Double murderer claims he has witnesses to 'campaign of terror' underway in prison

The man is willing to confirm on oath that the infamous 'torture chair' in prison does in fact exist, and has been used several times

Prison Director Alex Dalli has been widely criticised for his military approach at Corradino Correctional Facility
Prison Director Alex Dalli has been widely criticised for his military approach at Corradino Correctional Facility

A double murderer serving a life sentence at Corradino Correctional Facility has filed a court application, claiming a breach of human rights and reporting “a systematic campaign of terror, fear and torture” at the hands of his prison guards.

This was argued by lawyers for Brian Vella, who was found guilty by a jury in 2007 of murdering his elderly neighbours. Vella was condemned to life imprisonment, a punishment confirmed on appeal in 2011.

Vella had gagged and bound 79-year-old Gerald Grima and his 63-year-old wife Josephine in their apartment on 10 February, 2000. The elderly couple died of asphyxiation.

In his court application filed earlier today, Vella claims that the systematic mistreatment of prisoners is happening with the blessing of prisons director Col. Alexander Dalli (retd).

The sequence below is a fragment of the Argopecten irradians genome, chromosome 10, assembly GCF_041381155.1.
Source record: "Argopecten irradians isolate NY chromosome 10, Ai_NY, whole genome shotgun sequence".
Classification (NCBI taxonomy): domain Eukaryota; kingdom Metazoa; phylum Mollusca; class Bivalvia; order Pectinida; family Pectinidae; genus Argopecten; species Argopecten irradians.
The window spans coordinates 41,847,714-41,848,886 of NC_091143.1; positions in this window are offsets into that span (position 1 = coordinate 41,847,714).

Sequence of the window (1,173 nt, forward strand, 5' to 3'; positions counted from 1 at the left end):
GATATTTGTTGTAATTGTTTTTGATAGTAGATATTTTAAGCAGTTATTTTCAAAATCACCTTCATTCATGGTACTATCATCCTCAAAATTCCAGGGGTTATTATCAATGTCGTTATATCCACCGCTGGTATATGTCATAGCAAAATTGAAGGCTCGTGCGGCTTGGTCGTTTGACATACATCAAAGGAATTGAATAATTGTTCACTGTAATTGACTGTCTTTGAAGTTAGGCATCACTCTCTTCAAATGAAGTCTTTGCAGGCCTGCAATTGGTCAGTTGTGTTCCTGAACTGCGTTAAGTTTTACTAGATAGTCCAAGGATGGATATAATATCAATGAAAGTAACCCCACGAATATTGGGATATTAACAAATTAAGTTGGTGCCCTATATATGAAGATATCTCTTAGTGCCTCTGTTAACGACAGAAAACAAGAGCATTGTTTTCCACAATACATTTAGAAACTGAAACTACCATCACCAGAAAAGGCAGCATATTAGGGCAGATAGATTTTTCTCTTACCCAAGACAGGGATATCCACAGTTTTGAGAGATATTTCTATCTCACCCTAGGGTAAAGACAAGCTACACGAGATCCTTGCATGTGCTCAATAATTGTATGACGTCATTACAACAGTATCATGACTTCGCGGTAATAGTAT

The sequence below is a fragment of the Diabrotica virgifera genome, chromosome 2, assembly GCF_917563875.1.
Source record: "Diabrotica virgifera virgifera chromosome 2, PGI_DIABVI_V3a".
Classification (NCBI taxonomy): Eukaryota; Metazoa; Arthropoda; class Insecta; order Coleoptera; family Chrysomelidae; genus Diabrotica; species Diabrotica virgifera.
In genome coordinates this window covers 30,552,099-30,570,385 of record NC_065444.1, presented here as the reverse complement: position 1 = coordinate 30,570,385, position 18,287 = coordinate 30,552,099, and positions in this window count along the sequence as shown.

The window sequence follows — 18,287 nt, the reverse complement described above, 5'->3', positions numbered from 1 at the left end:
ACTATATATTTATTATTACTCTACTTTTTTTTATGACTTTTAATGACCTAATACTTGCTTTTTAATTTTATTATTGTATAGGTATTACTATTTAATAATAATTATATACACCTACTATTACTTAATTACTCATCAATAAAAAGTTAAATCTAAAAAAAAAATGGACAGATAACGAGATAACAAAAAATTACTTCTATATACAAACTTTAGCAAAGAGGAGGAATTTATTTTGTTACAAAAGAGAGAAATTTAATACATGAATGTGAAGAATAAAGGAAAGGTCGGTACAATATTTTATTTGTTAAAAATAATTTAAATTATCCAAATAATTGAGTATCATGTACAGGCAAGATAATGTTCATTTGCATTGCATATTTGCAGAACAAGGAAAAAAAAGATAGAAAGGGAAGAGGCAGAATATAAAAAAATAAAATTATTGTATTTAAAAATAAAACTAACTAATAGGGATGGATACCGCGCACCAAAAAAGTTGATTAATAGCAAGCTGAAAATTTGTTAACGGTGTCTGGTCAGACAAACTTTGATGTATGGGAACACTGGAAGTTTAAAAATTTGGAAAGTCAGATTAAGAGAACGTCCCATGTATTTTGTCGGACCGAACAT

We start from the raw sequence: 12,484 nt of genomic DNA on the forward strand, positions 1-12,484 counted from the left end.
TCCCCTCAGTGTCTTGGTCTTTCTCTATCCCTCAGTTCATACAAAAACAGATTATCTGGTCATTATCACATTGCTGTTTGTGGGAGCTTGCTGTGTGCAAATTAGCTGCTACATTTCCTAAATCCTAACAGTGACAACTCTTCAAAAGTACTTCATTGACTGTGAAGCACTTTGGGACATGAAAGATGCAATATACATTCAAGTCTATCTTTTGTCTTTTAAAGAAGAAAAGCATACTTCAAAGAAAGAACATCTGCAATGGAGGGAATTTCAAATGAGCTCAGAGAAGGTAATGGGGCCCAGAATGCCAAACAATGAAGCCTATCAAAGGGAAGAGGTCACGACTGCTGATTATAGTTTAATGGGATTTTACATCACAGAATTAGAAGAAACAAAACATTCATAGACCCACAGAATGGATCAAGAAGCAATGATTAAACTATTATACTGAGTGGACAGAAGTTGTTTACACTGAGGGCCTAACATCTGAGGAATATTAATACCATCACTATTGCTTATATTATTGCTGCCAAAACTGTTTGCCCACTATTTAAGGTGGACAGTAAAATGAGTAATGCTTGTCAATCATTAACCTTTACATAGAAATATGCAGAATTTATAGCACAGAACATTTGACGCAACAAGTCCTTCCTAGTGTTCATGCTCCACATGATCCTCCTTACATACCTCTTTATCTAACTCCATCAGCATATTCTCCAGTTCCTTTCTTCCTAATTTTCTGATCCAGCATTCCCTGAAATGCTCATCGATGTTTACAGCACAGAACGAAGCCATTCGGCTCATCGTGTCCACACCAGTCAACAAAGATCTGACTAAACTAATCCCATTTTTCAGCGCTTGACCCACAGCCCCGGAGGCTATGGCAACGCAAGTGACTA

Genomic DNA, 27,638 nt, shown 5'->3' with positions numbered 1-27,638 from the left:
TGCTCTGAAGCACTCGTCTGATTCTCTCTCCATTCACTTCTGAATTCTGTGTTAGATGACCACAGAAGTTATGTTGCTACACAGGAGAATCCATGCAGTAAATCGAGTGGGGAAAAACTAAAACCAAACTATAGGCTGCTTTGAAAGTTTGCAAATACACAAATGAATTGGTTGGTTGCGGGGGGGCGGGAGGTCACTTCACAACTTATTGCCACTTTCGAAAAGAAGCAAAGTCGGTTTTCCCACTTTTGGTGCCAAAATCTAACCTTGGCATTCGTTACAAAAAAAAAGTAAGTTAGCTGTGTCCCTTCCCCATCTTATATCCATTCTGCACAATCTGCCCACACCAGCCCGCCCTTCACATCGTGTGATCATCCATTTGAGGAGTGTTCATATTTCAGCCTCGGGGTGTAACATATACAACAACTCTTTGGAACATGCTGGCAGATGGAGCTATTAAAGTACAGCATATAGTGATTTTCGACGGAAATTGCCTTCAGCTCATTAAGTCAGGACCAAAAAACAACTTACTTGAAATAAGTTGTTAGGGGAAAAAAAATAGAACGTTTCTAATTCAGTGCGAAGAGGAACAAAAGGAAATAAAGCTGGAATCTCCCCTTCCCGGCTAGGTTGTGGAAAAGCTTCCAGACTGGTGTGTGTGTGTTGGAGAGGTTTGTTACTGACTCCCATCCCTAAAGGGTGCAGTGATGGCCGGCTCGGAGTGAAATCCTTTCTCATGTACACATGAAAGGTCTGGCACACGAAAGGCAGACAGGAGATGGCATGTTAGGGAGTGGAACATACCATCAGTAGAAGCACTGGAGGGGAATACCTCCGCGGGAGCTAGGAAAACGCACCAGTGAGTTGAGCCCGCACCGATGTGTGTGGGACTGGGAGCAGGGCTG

“Brian Vella is prepared to confirm on oath that the ‘torture chair’ mentioned in the media a few weeks ago truly exists in the prison building and was also used several times.”

Vella claims that on 24 September 2018 he and his cell mates had seen prison guards taking out a dead prisoner from the facilitiy. “The fact that this remained secret shows that it was most probably something illicit and illegal.”

The guards involved knew that Vella had seen them, he claims, adding that a “campaign of persecution” against him had begun the following day.

This persecution consisted of restriction of privileges and neglect, Vella said.

Many of the alleged abuses existed “either due to lack of training of the prison guards or malignly, to cause mental torture to the prisoners,” he said. Examples of these were arbitrary limitations of visitation rights imposed by the guards, claimed the prisoner.

“These disciplinary measures are being taken for frivolous reasons or imaginary slights and worst of all there is no board where one can have his case heard fairly.”

The application, filed by lawyer Jason Grima, offers to have Vella and other prisoners give evidence on oath to establish the truth.